“In the time between the two Olympics, we worked on our materials and also worked very closely with the development team at Spyder who did an awful lot of aerodynamic work trying to understand exactly where the protection was needed and how that was going to effect the aerodynamics,” says Palmer.

Initially d3o’s two PhD chemists and materials scientist worked internally on creating the new formulation for the material. Then in order to understand the impact performance of this solution it was put into d3o’s test rig.

“This test rig is effectively a drop weight rig that measures how much force is transmitted through. So, the less force transmitted through then the more protection you have. Pressure film is also used to show how the impact is spread over an area because what you want in terms of protection is to transmit less force into the body and also to spread it over a wider area,” explains Palmer.

Then d3o’s product designers worked closely with the design and development team at Spyder in order to create a good first concept. Once the prototypes had been produced, testing was carried out with real-world athletes who gave direct feedback, leading to a number of iterations. Spyder also carried out a great deal of tests with the race suits in its wind tunnel.

“We have made quite a few improvements and the d3o product we have designed for the Spyder race suit this year is a different material formulation,” says Palmer. “Its an advancement, really, as we have learnt a lot about how the material works and how we can make it more effective.”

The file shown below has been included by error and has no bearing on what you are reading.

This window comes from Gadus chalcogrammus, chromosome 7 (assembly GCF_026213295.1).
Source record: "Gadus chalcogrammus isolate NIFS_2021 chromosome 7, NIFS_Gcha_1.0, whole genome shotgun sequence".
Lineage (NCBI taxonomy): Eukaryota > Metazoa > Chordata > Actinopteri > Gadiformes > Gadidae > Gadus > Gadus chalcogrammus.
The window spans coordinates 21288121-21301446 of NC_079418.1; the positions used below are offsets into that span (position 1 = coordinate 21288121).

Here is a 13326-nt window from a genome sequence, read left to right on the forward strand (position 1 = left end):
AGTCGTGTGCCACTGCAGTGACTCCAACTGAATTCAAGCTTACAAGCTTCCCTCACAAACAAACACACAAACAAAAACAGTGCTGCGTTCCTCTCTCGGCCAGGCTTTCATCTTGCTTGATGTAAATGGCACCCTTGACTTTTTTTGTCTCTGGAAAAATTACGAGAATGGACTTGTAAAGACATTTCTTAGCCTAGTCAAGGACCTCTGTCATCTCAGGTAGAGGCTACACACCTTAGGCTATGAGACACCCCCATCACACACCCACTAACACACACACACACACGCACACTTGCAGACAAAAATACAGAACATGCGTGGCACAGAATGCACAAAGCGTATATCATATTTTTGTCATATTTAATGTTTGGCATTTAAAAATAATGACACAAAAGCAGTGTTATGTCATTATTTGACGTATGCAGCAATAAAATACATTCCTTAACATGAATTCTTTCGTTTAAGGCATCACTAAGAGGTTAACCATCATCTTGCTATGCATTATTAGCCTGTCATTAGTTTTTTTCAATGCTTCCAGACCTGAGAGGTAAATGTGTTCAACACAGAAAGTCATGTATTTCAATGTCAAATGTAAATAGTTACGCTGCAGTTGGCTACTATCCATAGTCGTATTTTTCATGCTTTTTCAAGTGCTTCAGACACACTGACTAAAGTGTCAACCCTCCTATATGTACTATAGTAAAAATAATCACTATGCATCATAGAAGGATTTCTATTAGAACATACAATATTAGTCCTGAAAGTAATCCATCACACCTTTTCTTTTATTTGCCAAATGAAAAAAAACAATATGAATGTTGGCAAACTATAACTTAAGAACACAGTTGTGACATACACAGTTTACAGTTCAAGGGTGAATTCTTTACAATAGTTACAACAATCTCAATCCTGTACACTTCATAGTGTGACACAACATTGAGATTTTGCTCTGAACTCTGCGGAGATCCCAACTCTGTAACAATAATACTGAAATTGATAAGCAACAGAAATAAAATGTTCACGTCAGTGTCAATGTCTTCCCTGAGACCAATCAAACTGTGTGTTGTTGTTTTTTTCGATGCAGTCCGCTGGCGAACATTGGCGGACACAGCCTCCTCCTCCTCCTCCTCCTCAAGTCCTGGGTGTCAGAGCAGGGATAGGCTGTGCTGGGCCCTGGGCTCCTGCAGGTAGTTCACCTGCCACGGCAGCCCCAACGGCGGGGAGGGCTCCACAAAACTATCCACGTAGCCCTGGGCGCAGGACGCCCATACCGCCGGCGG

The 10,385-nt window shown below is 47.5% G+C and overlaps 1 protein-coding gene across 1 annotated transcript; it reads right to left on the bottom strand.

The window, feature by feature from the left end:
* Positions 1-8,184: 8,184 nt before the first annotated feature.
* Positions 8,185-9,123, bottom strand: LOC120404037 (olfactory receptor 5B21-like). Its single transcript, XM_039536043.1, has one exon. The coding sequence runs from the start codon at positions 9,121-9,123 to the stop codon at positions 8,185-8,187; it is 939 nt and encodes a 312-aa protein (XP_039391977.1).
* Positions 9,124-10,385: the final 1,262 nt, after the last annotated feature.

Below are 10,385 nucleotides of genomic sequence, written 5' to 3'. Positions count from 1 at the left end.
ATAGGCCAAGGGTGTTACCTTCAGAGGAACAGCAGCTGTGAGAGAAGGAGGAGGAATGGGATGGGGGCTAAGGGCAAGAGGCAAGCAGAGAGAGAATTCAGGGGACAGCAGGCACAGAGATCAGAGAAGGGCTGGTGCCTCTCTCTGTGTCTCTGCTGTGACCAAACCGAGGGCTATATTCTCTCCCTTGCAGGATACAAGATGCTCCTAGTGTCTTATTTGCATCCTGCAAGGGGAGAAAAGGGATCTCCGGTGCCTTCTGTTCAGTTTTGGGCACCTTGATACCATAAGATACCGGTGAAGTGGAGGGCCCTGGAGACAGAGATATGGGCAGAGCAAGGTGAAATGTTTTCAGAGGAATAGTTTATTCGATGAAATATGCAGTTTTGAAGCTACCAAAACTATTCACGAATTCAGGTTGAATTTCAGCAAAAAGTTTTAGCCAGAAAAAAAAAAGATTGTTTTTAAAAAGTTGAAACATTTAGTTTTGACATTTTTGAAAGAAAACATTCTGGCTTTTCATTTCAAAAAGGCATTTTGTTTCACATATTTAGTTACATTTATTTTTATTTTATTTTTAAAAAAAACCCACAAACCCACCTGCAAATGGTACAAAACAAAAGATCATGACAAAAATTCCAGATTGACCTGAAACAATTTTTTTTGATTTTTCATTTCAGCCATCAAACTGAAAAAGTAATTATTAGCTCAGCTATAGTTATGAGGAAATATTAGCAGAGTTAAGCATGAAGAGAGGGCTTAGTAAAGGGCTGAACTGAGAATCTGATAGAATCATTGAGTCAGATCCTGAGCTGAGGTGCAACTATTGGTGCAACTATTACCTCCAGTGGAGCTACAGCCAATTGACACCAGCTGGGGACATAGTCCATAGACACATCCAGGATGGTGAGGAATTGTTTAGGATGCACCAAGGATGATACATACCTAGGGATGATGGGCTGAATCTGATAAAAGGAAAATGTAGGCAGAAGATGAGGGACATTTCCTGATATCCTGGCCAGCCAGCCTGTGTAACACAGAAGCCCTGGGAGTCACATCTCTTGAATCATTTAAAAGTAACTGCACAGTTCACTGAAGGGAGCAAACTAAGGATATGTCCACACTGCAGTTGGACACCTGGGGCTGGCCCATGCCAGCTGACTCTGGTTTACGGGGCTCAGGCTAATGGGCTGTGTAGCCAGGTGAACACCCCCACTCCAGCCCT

All this work obviously paid off as the US Olympic Ski and Snowboarding team wrapped up the 2010 Olympic Winter Games with seventeen US athletes combining to win twenty-one medals, including six gold. Although d3o can’t take full credit for this success, it definitely contributed. “The attention to every single aspect of the performance of the skiers is incredible really,” says Palmer.

As well as Spyder, d3o has been used in many impact sports applications, proving that protective gear and footwear don’t have to be bulky and rigid. Some of the sports brands it has worked with include Puma, HEAD, Schoeffel, Quiksilver and SixSisOne. d3o has even been working with Gore-Tex to create protectors for its new waterproof breathable leather product.

But what about other applications? One particular market d3o has been pursuing is the military market, having won two awards to develop solutions for future soldiers. The first award is for a helmet liner for battlefield soldiers and the second is to develop a knee pad solution that is flexible and comfortable.

Although, d3o are also working on multiple other applications with the Ministry of Defence in the UK, and other defence organisations globally, these are currently still confidential. Yet, Palmer does reveal that they have started to look at ballistics.

“We don’t know what d3o is going to perform like in a ballistic operation but we are interested to find out. We are taking a leap of faith to see whether that’s a market which has the potential to be successful,” says Palmer.

With all these different applications and markets opening up for d3o, Palmer is now looking to grow the business by moving away from contract projects to putting licenses in place. He is also looking to take in some more experienced and professional people to really start to push the material out.

It appears, under the leadership of Palmer, who was named Arena o2 X Entrepreneur of the Year 2007 and in 2009 named as the BBC Focus Award for Innovation winner, the company’s future is as bright as its distinctive orange logo.